Manage resources with a .bot file

Bots usually consume lots of different services, such as or When you are developing a bot, there is no uniform place to store the metadata about the services that are in use. This prevents us from building tooling that looks at a bot as a whole.

To address this problem, we have created a .bot file to act as the place to bring all service references together in one place to enable tooling. For example, the Bot Framework Emulator (V4) uses a .bot file to create a unified view over the connected services your bot consumes.

With a .bot file, you can register services like:

  • Localhost local debugger endpoints
  • Azure Bot Service Azure Bot Service registrations.
  • LUIS.AI LUIS gives your bot the ability to communicate with people using natural language..
  • QnA Maker Build, train and publish a simple question and answer bot based on FAQ URLs, structured documents or editorial content in minutes.
  • Dispatch models for dispatching across multiple services.
  • Azure Application Insights for insights and bot analytics.
  • Azure Blob Storage for bot state persistence.
  • Azure Cosmos DB - globally distributed, multi-model database service to persist bot state.

Apart from these, your bot might rely on other custom services. You can leverage the generic service capability to connect a generic service configuration.

When is a .bot file created?

  • If you create a bot using Azure Bot Service, a .bot file is automatically created for you with list of connected services provisioned. The .bot is encrypted by default.
  • If you create a bot using Bot Framework V4 SDK Template for Visual Studio or using Bot Builder Yeoman Generator, a .bot file is automatically created. No connected services are provisioned in this flow and the bot file is not encrypted.
  • If you are starting with BotBuilder-samples, every sample for Bot Framework V4 SDK includes a .bot file and the .bot file is not encrypted.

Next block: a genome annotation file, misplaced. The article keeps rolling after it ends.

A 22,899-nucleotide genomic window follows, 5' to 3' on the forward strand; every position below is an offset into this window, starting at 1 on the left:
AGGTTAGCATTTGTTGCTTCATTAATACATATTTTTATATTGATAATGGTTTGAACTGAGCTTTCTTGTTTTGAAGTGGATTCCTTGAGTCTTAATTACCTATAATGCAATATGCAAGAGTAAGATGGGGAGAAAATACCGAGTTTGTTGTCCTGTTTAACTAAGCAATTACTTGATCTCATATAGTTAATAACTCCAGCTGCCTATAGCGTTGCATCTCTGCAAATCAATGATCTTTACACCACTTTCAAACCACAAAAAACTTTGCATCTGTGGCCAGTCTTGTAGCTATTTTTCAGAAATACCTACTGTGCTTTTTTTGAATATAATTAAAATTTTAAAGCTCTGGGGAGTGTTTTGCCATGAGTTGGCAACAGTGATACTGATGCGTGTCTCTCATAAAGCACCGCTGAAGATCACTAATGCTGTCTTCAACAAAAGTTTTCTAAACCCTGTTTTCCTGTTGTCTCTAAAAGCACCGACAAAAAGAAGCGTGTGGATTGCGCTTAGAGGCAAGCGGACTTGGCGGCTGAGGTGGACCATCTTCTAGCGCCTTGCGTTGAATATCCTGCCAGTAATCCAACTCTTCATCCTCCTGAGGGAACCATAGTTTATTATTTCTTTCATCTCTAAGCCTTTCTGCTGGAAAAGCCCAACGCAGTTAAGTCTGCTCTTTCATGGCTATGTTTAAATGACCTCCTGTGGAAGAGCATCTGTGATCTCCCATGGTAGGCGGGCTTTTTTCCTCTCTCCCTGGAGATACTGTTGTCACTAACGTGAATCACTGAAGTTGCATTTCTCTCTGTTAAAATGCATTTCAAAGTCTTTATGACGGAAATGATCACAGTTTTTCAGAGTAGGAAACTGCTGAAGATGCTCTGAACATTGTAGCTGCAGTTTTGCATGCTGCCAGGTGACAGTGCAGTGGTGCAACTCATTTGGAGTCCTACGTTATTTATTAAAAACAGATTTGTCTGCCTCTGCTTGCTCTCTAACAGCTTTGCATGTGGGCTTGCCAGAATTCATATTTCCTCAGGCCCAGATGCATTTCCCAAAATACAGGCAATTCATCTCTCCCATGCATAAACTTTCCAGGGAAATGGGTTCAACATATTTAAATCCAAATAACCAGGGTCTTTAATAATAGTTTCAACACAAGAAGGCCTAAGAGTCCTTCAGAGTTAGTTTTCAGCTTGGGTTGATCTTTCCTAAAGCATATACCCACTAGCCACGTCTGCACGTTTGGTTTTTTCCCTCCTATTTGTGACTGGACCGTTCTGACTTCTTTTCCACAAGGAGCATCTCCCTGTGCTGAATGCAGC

• You can also create a bot file using the MSBot tool.

What does a bot file look like?

Take a look at a sample .bot file. To learn about encrypting and decrypting the .bot file, see Bot Secrets.

Why do I need a .bot file?

A .bot file is not a requirement to build bots with Bot Framework SDK. You can continue to use appsettings.json, web.config, env, keyvault or any mechanism you see fit to keep track of service references and keys that your bot depends on. However, to test the bot using the Emulator, you'll need a .bot file. The good news is that Emulator can create a .bot file for testing. To do that, start the Emulator, click on the create a new bot configuration link on the Welcome page. In the dialog box that appears, type a Bot name and an Endpoint URL. Then connect.

The advantages of using .bot file are:

  • Provides a standard way of storing resources regardless of the language/platform you use.
  • Bot Framework Emulator and CLI tools rely on and work great with tracking connected services in a consistent format (in a .bot file)
  • Elegant tooling solutions around services creation and management is harder without a well defined schema (.bot file).

Using .bot file in your Bot Framework SDK bot

You can use the .bot file to get service configuration information in your bot's code. The BotFramework-Configuration library available for C# and JS helps you load a bot file and supports several methods to query and get the appropriate service configuration information.

Additional resources

Refer to MSBot readme file for more information on using a bot file.